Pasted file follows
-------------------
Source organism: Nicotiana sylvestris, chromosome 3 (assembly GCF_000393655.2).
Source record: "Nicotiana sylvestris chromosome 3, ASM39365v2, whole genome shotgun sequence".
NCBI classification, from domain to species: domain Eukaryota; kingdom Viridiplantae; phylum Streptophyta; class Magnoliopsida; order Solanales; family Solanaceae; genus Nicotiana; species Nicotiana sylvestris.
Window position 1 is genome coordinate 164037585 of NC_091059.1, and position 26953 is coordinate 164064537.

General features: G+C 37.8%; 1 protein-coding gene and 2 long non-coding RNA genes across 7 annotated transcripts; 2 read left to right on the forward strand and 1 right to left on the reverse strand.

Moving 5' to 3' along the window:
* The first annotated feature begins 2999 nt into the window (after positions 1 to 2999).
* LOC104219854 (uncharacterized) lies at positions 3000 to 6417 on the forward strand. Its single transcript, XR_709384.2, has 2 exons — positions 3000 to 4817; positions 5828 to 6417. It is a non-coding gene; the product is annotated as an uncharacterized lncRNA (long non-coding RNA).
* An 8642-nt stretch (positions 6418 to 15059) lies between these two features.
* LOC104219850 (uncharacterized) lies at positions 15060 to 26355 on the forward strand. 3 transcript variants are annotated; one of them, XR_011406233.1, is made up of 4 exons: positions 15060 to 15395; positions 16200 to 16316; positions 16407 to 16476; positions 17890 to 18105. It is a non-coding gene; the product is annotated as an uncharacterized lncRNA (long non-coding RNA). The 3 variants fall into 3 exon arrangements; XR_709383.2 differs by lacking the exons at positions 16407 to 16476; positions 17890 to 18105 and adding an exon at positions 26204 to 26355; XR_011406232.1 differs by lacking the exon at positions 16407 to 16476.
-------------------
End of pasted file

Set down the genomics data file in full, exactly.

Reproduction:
Source organism: Nicotiana sylvestris, chromosome 3 (assembly GCF_000393655.2).
Source record: "Nicotiana sylvestris chromosome 3, ASM39365v2, whole genome shotgun sequence".
NCBI classification, from domain to species: domain Eukaryota; kingdom Viridiplantae; phylum Streptophyta; class Magnoliopsida; order Solanales; family Solanaceae; genus Nicotiana; species Nicotiana sylvestris.
Window position 1 is genome coordinate 164037585 of NC_091059.1, and position 26953 is coordinate 164064537.

General features: G+C 37.8%; 1 protein-coding gene and 2 long non-coding RNA genes across 7 annotated transcripts; 2 read left to right on the forward strand and 1 right to left on the reverse strand.

Moving 5' to 3' along the window:
* The first annotated feature begins 2999 nt into the window (after positions 1 to 2999).
* LOC104219854 (uncharacterized) lies at positions 3000 to 6417 on the forward strand. Its single transcript, XR_709384.2, has 2 exons — positions 3000 to 4817; positions 5828 to 6417. It is a non-coding gene; the product is annotated as an uncharacterized lncRNA (long non-coding RNA).
* An 8642-nt stretch (positions 6418 to 15059) lies between these two features.
* LOC104219850 (uncharacterized) lies at positions 15060 to 26355 on the forward strand. 3 transcript variants are annotated; one of them, XR_011406233.1, is made up of 4 exons: positions 15060 to 15395; positions 16200 to 16316; positions 16407 to 16476; positions 17890 to 18105. It is a non-coding gene; the product is annotated as an uncharacterized lncRNA (long non-coding RNA). The 3 variants fall into 3 exon arrangements; XR_709383.2 differs by lacking the exons at positions 16407 to 16476; positions 17890 to 18105 and adding an exon at positions 26204 to 26355; XR_011406232.1 differs by lacking the exon at positions 16407 to 16476.